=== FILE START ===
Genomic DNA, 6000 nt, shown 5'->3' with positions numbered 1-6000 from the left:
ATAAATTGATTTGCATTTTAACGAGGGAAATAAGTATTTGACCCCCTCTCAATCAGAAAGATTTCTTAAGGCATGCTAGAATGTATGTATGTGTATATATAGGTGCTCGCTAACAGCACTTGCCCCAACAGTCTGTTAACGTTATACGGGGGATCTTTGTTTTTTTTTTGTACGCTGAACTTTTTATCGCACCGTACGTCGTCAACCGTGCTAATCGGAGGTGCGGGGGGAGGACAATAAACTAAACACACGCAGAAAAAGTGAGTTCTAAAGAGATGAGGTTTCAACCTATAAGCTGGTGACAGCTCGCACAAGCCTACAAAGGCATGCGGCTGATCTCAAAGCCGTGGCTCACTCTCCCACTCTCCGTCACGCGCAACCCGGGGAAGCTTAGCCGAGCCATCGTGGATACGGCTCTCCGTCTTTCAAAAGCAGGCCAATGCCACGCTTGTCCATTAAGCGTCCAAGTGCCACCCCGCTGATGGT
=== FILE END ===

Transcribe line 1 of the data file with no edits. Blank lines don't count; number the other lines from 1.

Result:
Genomic DNA, 6000 nt, shown 5'->3' with positions numbered 1-6000 from the left: